The celebration was held in mid-February, and the activities of the original festival… One of the most obvious and official celebrations which takes place in Julius Caesar by William Shakespeare is the Feast of Lupercal. This feast began in ancient times as both a religious celebration and a fertility rite.
The Lupercalia may be the longest-lasting of the Roman pagan festivals. Some modern Christian festivals, like Christmas and Easter, took on elements of earlier pagan religions, but they are not essentially Roman, pagan holidays. Lupercalia may have started at the time of the founding of Rome (traditionally 753 B.C.) or even before. It ended about 1200 years later, at the end of the 5th century A.D., at least in the West, although it continued in the East for another few centuries. There may be many reasons why Lupercalia lasted so long, but most important must have been its wide appeal.
Why Is Lupercalia Associated With Valentine’s Day?
If all you know about Lupercalia is that it was the background for Mark Antony to offer the crown to Caesar 3 times in Act I of Shakespeare’s Julius Caesar, you probably wouldn’t guess that Lupercalia was associated with Valentine’s Day. Other than Lupercalia, the big calendar event in Shakespeare’s tragedy is the Ides of March, March 15. Although scholars have argued that Shakespeare did not intend to portray Lupercalia as the day before the assassination, it sure sounds that way. Cicero points to the danger to the Republic that Caesar presented on this Lupercalia.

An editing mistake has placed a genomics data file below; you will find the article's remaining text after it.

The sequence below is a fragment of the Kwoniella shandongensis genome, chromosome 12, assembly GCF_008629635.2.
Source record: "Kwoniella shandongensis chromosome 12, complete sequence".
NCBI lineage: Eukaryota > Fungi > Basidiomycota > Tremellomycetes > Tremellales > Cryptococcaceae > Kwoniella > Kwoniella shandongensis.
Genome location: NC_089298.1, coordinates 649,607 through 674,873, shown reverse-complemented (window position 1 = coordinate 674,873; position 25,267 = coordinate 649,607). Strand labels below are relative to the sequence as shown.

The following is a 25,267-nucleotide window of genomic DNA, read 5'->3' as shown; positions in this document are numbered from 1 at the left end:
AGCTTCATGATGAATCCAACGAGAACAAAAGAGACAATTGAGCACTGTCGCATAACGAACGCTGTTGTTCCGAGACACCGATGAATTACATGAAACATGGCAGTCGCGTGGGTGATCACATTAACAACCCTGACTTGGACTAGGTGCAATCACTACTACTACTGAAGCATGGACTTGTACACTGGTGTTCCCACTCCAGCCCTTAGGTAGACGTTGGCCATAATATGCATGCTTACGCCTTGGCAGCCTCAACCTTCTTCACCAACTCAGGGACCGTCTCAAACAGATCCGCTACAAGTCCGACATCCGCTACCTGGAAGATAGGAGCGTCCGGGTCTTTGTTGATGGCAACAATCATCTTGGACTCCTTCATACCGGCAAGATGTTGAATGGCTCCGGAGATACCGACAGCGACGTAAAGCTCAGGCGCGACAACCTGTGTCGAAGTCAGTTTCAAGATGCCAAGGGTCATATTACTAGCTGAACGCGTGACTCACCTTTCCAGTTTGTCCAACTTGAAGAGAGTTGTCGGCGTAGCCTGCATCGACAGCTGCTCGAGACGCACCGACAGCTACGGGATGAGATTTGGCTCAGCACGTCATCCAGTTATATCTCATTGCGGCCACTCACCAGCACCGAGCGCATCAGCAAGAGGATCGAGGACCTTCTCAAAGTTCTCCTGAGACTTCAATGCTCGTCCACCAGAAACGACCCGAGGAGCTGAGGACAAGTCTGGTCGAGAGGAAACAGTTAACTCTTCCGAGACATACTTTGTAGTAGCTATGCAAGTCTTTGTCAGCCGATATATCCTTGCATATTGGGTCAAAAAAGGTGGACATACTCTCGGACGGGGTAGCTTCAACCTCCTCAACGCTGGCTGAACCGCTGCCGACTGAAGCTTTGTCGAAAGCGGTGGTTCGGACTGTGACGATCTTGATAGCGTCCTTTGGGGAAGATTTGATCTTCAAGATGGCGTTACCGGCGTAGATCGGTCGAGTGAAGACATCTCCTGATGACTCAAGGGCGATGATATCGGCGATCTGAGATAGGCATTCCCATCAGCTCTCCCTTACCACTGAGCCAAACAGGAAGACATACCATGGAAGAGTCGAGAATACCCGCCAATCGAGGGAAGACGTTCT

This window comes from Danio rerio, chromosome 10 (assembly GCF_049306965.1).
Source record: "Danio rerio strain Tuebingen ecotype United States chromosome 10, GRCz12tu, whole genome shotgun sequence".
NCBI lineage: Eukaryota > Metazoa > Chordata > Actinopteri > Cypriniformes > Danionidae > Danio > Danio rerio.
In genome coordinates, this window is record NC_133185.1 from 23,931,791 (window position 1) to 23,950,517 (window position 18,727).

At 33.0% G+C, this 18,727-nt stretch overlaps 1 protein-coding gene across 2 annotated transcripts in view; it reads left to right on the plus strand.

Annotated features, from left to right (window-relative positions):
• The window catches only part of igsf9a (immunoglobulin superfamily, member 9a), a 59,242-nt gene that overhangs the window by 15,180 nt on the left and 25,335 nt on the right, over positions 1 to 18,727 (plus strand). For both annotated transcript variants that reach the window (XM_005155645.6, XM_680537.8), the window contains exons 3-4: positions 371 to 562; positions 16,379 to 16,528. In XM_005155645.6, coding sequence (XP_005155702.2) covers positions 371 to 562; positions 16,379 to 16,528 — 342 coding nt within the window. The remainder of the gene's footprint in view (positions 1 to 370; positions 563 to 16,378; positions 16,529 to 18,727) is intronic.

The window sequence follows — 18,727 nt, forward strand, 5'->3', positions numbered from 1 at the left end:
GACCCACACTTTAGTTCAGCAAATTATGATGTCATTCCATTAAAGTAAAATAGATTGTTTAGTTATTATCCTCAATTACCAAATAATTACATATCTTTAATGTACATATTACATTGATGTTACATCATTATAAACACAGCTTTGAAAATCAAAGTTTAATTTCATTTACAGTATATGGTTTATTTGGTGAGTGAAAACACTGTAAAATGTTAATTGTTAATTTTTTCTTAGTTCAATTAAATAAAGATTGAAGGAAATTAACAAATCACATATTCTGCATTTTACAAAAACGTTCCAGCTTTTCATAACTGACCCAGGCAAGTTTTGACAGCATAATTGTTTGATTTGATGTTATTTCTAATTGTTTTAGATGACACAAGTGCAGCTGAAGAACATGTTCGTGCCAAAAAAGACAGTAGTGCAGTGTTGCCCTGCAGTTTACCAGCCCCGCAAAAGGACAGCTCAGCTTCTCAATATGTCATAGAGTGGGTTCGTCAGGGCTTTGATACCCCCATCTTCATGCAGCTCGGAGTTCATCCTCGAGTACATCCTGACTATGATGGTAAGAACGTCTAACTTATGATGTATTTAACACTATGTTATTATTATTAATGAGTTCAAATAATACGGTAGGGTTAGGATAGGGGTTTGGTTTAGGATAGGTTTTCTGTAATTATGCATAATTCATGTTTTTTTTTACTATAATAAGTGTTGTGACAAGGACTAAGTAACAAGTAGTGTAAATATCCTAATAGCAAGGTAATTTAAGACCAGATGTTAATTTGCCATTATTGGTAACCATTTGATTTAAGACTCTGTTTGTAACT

The first Valentine’s Day was in the year 496! Having a particular Valentine’s Day is a very old tradition, thought to have originated from a Roman festival. The Romans had a festival called Lupercalia in the middle of February – officially the start of their springtime.